Friday, January 29, 2010

The Conventions of 1832 & 1833 and The Consultation

With the Ayuntamiento being the local official government, the Texas settlers found themselves to be relatively without effective representation to the ruling Mexican government in Mexico City. Accordingly, they chose to hold a large formal deliberate meeting of mandated delegates to address their particular issues of dissatisfaction and to develop a means of directly and personally communicating those needed reforms to the government in Mexico City.

Thomas Gazley’s highly respected reputation in his home area, his frequent travels to San Felipe, his part time residency at the seat of prevailing government, and his established political connections there, all made him an outstanding choice to be a peoples representative, or delegate, to this type of assembly.

Accordingly, he was chosen to be a Delegate from the District of Mina to the 1832 Convention in San Felipe. The Convention met in October for the purpose of drafting resolutions which would inform the Mexican government of the needs of the Texans, particularly regarding tariff relief, more liberal immigration laws, separation from the state of Coahuila, and statehood for Texas. Unfortunately, for mixed reasons, these resolutions were not formally presented to the Mexican government. However, one important outcome of the 1832 Convention was the creation of the Sub-Committee on Vigilance, Safety, and Communication which was composed of Dr. Gazley, a surveyor named Bartlett Sims, and an Indian fighter and frontiersman named Richard Andrews. Their assignment was to strive for safety through vigilance and to communicate needs to the Convention.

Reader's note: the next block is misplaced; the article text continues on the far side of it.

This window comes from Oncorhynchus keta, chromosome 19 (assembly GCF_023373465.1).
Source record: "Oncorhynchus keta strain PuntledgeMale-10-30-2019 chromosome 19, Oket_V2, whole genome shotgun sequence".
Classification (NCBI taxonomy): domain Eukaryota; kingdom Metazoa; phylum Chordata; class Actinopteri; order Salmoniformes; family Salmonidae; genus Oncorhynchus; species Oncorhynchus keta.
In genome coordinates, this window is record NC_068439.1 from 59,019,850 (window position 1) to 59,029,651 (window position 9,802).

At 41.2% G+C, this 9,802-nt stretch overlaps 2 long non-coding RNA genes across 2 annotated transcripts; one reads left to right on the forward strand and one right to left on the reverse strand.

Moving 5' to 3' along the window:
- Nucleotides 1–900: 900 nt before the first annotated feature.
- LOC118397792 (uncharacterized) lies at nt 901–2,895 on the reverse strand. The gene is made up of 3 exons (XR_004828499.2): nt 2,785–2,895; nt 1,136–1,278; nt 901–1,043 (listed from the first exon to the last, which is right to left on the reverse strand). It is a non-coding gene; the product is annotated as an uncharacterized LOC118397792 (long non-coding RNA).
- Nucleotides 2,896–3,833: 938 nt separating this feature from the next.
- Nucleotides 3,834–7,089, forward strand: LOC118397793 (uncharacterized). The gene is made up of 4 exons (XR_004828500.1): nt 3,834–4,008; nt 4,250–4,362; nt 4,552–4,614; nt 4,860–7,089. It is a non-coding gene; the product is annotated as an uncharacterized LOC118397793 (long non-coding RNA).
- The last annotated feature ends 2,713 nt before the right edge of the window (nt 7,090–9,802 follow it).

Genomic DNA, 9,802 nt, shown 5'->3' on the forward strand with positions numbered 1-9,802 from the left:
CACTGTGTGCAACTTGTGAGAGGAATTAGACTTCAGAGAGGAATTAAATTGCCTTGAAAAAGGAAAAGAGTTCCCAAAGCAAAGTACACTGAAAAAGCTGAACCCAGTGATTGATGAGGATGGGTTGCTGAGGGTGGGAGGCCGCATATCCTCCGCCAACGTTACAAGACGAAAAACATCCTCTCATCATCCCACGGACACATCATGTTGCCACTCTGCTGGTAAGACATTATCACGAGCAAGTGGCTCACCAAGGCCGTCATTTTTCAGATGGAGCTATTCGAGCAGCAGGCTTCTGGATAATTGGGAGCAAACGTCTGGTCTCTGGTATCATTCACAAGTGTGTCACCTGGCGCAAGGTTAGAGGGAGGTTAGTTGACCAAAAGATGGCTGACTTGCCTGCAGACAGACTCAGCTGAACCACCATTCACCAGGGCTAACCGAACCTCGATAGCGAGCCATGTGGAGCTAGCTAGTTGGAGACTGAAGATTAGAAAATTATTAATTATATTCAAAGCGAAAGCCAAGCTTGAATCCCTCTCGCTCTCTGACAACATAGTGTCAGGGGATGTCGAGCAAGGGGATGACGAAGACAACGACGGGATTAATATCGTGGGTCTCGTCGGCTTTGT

Following closely on the heels of the 1832 Convention, Thomas Gazley was called on to be a Bastrop Delegate to the Convention of 1833 in San Felipe, along with Edward Burleson and Bartlett Sims. During this important session, meeting on April first, they took up the same resolutions as before; and they went even further by framing the draft of a constitution for the proposed state of Texas.

In July of 1833, Stephen F. Austin took the resolutions of the convention to Mexico City and personally presented them to the ruling government. Soon thereafter, as he was in route through Saltillo on his way back to Texas, he was arrested without specific charges and detained in various Mexican prisons until December of 1834, at which time he was released on a bond which restricted his travels to within the Mexico Federal District. Then, under the General Amnesty Law of 1835 he was freed and allowed to return to Texas in August of that year.

This period of imprisonment contributed to worsening conditions for the Texas settlers, and their dissatisfaction and unrest led them to call for a Consultation on October15th. They actually met on November 1, 1835, in (West) Columbia. While meeting, they set forth the purpose of a War for Independence, laid out the power and structure of a new Provisional Government for Texas, planned for a Declaration of Independence, and established a Regular Texas Army.

Concurrently during this time period, the Mexican Army had further imposed Santa Anna’s dictatorial will of repression upon the settlers; and the settlers had been forced to take up arms to protect themselves from the overpowering Mexican Army. The Texas Revolution had begun, and the War for Texas Independence was about to begin.


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